By Vasia Rigou
When Richard Wright was young he wanted to be a writer. But shortly after he went to college, things took an unexpected turn. “I knew I was a genius at the time, and I knew no one could teach me anything so I thought I’d hitchhike cross-country,”Wright says. “I was out for a month. It was a disaster. I ran out of money in Mississippi,” he adds, smiling. “I soon figured out I wasn’t a genius. You know, writing is really hard.” He might have failed at this first quest but one thing was clear as day: The kid from Maine was looking for adventure. He had no idea that years later the Chicago-based auction business bearing his name would become a favorite among design connoisseurs and an international leader in the world of modern design auction houses. Nor that this would be an adventure continued to this day.
Headquartered in an elegant 40,000-square-foot building in Chicago’s West Loop neighborhood, with a second, newer location on Madison Avenue in New York City, Wright has handled more than 40,000 lots of twentieth and twenty-first century design since its founding in 2000. But unlike Christie’s, Sotheby’s and Phillips, the Wright space looks nothing like a traditional auction house. After all, it’s only seventeen years old. The first floor includes a storage warehouse that looks like a mismatched showroom made in heaven. All design objects and furniture are available for preview, which, with very few exceptions, means touching, exploring, even sitting where appropriate. How a piece feels is extremely important in the design world. Upstairs is the main auction floor—a minimal open space with chairs perfectly lined up toward the podium. On the right-hand side is where some of the most competitive, head-to-head battles take place. Even in the event of short in-house attendance, as many as twenty phones may be buzzing in the room. The left side of the room features a few pieces that will be auctioned. They look more like part of the decor. One wouldn’t be able to tell.
After his two most recent auctions concluded another busy month, Wright reminisces about the early days, when he first discovered the world of vintage through an old girlfriend. “It was 1985 when I first got exposed to it—first vintage clothing, and then the larger world of… a little bit of junk,” he says, smiling. “I was going to school and she was going to school and I convinced her to drop out—she was three credits away from an art history degree at Boston University and I still had two years to go because I had wasted all that time hitchhiking—so I said let’s do this, it’s going to be amazing, we’re going to get rich! And she did it. And we bought a van. It was a Toyota minivan we even stayed in for a famous six-month period of time, only getting a hotel once a week, while traveling all through the Southwest to California. And we started driving around and buying stuff. It was crazy. It was the eighties! It was all flea markets and thrift stores.”
Wright didn’t know much about art or design at the time but he was willing to learn in any way possible. “I started buying stuff from the fifties because it was inexpensive and I was drawn to it. I didn’t yet know if it was good design, but I didn’t like antiques per se, so I gravitated toward that,” he says. “I remember that this girl’s father was an architect, and he was incredibly angry at me for having his daughter out of college. One day he said to me, ‘Do you know who Charles Eames is?’ and I was like, ‘No, I don’t!’ ‘Oh God, you’re such an idiot,’ he said. ‘If you’re gonna do this, at least learn.’ So he pointed us the way.”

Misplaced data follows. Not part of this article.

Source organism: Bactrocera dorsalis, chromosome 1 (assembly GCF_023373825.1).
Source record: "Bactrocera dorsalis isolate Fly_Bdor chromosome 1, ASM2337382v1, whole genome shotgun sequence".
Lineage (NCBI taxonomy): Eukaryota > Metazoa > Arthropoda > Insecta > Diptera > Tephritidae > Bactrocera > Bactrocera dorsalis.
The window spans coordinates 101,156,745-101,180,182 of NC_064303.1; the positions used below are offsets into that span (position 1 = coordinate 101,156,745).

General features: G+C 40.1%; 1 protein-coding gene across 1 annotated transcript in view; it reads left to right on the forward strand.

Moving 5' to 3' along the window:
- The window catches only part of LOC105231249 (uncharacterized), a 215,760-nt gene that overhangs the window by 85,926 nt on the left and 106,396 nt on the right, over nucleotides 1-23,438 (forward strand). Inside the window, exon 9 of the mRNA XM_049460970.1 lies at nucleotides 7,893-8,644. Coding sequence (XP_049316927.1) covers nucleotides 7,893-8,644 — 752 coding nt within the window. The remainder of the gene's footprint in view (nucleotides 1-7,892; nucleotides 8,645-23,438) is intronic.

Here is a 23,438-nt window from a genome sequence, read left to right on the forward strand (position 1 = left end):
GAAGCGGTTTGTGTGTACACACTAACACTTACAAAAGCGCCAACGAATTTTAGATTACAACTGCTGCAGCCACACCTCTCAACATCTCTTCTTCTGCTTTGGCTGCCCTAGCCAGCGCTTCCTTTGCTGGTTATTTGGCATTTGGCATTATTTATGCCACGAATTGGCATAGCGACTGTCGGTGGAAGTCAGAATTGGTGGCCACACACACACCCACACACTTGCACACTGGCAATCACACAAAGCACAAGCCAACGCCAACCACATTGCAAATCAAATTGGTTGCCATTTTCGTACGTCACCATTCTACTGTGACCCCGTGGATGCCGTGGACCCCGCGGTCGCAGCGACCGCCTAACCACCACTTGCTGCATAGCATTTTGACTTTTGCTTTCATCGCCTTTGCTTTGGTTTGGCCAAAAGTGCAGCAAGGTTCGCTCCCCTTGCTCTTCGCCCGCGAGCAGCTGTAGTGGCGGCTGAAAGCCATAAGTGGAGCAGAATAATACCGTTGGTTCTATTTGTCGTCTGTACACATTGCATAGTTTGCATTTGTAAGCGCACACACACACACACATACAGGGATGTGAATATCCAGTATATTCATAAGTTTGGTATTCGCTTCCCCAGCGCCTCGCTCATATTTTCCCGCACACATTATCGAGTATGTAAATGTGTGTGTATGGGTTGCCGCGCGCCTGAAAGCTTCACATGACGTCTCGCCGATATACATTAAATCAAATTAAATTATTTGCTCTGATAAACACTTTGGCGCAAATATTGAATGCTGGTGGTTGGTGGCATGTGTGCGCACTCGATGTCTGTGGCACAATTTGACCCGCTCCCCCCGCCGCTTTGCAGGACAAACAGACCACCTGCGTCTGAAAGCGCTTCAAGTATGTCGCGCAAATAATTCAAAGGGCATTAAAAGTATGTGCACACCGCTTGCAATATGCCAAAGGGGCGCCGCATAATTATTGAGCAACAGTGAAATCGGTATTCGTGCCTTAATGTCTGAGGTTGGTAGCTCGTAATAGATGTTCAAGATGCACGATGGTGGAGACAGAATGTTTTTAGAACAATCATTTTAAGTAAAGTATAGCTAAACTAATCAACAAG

For the next couple of years they would spend all of their time either driving around trying to buy stuff (mostly vintage and postwar pieces) or going to libraries and looking up old magazines—there weren’t many books on the period yet. “It was great: We’d go into the library and we’d learn, then go around buying stuff,” he says. “Soon we discovered we could set up at the 26th Street Flea Market in New York. We would drive there every two weeks. It was fun. We were in our twenties. It was all cash!” Some people are wired for storytelling and Wright is one of them. “After I did that for a while, I opened a little space at an antique mall. And then a little gallery,” he continues. “But then we split up. She started her own gallery. I had my little shop. I was making a living but I wasn’t growing anymore. By that time it was the early nineties.”
Beginning his career in the humblest of places, Wright always had a bigger vision. But it was at Oak Park’s Treadway-Toomey Auctions and their focus on modern design that he got the bug. “I had this piece and it was really expensive,” he says. “It just sat in my shop and nobody would buy it. I knew there was someone in Chicago that wanted it but they wouldn’t pay my price. So I decided to consign it at their auction. The same person sat in the audience and he bought it for more money than what I was asking. And that was when the lightbulb went off! I was like, ‘What am I doing sitting here trying to sell to people? I can do this!’”
When the person who started the modern auction left within a year, Wright stepped into the role. He worked there from 1993 to 1999. “That’s how I learned the auction trade,” he says, reminiscing of those first six years , when he would try to produce different auctions. They finally agreed to let him do one. “It was an Eames auction. I took a year to plan it, I found all this great furniture, I art-directed it and I worked with this really great graphic designer to make an auction catalogue that looked like no other auction catalogue,” he says. “And it went extremely well. It was a huge success. And that gave me a taste—it sort of launched me.” But then a couple of things happened, as he says. “I wanted to do it again. But they didn’t really believe in it. So I left and opened my own.”